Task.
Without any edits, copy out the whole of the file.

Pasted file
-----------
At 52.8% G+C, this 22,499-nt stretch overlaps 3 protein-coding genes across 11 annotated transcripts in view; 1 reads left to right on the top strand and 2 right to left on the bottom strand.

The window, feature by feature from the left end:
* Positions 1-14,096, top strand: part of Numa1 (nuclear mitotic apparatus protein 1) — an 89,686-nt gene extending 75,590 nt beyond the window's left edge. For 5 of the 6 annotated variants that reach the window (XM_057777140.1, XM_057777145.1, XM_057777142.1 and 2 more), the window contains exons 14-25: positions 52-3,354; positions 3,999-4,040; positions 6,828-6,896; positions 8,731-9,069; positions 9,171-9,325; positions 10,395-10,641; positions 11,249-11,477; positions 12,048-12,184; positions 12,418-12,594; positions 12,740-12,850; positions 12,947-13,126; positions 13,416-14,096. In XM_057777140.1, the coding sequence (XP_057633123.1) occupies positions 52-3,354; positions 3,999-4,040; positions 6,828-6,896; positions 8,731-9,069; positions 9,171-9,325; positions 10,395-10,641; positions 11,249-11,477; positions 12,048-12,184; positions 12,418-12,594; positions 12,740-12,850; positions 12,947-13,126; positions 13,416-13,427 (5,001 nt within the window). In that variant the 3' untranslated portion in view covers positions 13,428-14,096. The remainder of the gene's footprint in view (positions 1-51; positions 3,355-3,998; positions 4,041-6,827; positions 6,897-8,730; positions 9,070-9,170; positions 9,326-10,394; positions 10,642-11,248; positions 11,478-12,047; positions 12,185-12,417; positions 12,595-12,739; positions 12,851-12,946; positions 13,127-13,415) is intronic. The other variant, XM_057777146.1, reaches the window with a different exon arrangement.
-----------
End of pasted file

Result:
At 52.8% G+C, this 22,499-nt stretch overlaps 3 protein-coding genes across 11 annotated transcripts in view; 1 reads left to right on the top strand and 2 right to left on the bottom strand.

The window, feature by feature from the left end:
* Positions 1-14,096, top strand: part of Numa1 (nuclear mitotic apparatus protein 1) — an 89,686-nt gene extending 75,590 nt beyond the window's left edge. For 5 of the 6 annotated variants that reach the window (XM_057777140.1, XM_057777145.1, XM_057777142.1 and 2 more), the window contains exons 14-25: positions 52-3,354; positions 3,999-4,040; positions 6,828-6,896; positions 8,731-9,069; positions 9,171-9,325; positions 10,395-10,641; positions 11,249-11,477; positions 12,048-12,184; positions 12,418-12,594; positions 12,740-12,850; positions 12,947-13,126; positions 13,416-14,096. In XM_057777140.1, the coding sequence (XP_057633123.1) occupies positions 52-3,354; positions 3,999-4,040; positions 6,828-6,896; positions 8,731-9,069; positions 9,171-9,325; positions 10,395-10,641; positions 11,249-11,477; positions 12,048-12,184; positions 12,418-12,594; positions 12,740-12,850; positions 12,947-13,126; positions 13,416-13,427 (5,001 nt within the window). In that variant the 3' untranslated portion in view covers positions 13,428-14,096. The remainder of the gene's footprint in view (positions 1-51; positions 3,355-3,998; positions 4,041-6,827; positions 6,897-8,730; positions 9,070-9,170; positions 9,326-10,394; positions 10,642-11,248; positions 11,478-12,047; positions 12,185-12,417; positions 12,595-12,739; positions 12,851-12,946; positions 13,127-13,415) is intronic. The other variant, XM_057777146.1, reaches the window with a different exon arrangement.